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| | |-+  Pluto is no longer a planet! Poor Fwiffo!
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Author Topic: Pluto is no longer a planet! Poor Fwiffo!  (Read 12470 times)
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Re: Pluto is no longer a planet! Poor Fwiffo!
« Reply #45 on: January 13, 2007, 11:50:21 am »

That situation is not dynamically stable. They would pull on each other and eventually collide or gravitationally scatter until they weren't in the same orbit as each other.

You could do that with a Jupiter-sized planet and an Earth-sized planet, though, perhaps (there is a minimum mass ratio). What would we call that Earth, then? A trojan companion of the Jupiter. Perhaps we'd invent the term 'companion planet', which is lower in status, like 'dwarf planet', than a regular planet.

There is at least one exception, though. If those two ``planets'' are located at the opposite side of sun (they are collinear, and sun is in the middle ), have identical masses, and the shared orbit is a perfect circle.

IMHO, the ``dwarf'' implies small in size.  Otherwise when we meet Umgah, they will probably say, ``You call that big thing dwarf  planet? Good joke, better than the Maus tank!''
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Re: Pluto is no longer a planet! Poor Fwiffo!
« Reply #46 on: January 16, 2007, 01:26:03 am »

I'm not sure if pluto is going to be demoted or Ceres promoted...Too much controversy over the astronomical union's "decision" . So...

I think anything with enough gravity to form a globe and orbits the sun should be called a planet. Yes that means the asteroid Ceres that orbits between mars and jupiter.

If our solar system has thousands of these in the kuiper belt, then YES, we have thousands of planets. For clarity it could be broken down into inner (Mercury  thru Mars), middle (Jupiter thru Neptune) and Outer (Pluto, Charon and beyond)

Systems like Pluto-Charon where one planet does not clearly orbit the other and both orbit around a point in space should either be called co-planets or whichever is larger called the planet and the smaller called the moon.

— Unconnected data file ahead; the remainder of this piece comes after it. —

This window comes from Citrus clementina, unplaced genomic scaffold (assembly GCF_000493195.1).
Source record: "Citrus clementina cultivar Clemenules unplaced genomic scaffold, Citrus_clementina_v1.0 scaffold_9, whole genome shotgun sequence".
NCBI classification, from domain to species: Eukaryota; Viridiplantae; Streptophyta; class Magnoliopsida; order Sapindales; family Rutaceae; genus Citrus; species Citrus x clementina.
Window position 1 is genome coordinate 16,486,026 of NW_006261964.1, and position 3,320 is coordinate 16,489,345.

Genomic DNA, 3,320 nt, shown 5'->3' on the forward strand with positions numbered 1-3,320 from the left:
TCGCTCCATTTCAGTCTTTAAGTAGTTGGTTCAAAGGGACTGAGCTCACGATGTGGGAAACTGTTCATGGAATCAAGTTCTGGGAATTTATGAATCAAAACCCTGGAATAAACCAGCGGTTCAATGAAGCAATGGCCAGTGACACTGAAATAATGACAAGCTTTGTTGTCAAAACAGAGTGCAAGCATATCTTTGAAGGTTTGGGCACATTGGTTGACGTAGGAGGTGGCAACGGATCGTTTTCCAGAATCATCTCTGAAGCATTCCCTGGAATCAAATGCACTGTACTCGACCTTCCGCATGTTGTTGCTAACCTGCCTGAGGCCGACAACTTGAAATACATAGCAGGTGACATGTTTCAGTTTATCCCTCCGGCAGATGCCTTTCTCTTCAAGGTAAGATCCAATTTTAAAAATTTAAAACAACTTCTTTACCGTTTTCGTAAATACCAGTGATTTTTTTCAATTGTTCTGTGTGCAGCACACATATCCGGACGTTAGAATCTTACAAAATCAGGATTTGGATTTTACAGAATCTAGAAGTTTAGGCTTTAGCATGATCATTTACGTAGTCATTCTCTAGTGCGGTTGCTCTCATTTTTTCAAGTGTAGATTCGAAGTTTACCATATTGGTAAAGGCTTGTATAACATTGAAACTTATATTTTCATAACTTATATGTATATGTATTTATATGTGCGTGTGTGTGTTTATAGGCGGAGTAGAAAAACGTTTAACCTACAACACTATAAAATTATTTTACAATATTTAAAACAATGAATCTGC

This makes the most sense to me.
« Last Edit: January 16, 2007, 02:05:02 am by RTyp06 » Logged
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Re: Pluto is no longer a planet! Poor Fwiffo!
« Reply #47 on: January 23, 2007, 05:19:55 pm »

That situation is not dynamically stable. They would pull on each other and eventually collide or gravitationally scatter until they weren't in the same orbit as each other.

You could do that with a Jupiter-sized planet and an Earth-sized planet, though, perhaps (there is a minimum mass ratio). What would we call that Earth, then? A trojan companion of the Jupiter. Perhaps we'd invent the term 'companion planet', which is lower in status, like 'dwarf planet', than a regular planet.

There is at least one exception, though. If those two ``planets'' are located at the opposite side of sun (they are collinear, and sun is in the middle ), have identical masses, and the shared orbit is a perfect circle.

Though that is a stationary point of the system, it is unstable. If one of the planets were to be deflected a single angstrom inward, it would be more strongly attracted by the other planet, fall into a faster, closer orbit... by one angstrom... and then two... and four... within a few thousand years the other planet would no longer be in place. There are three such unstable points (one as you described, with equal masses; and for much lighter masses, one between us and the sun, and one further out).

There are also two stable points, sixty degrees around our orbit (one ahead, one behind). If you deflect it from those points, it sort of wanders around in circles but its deflection does not get worse.
These are what I was referring to.
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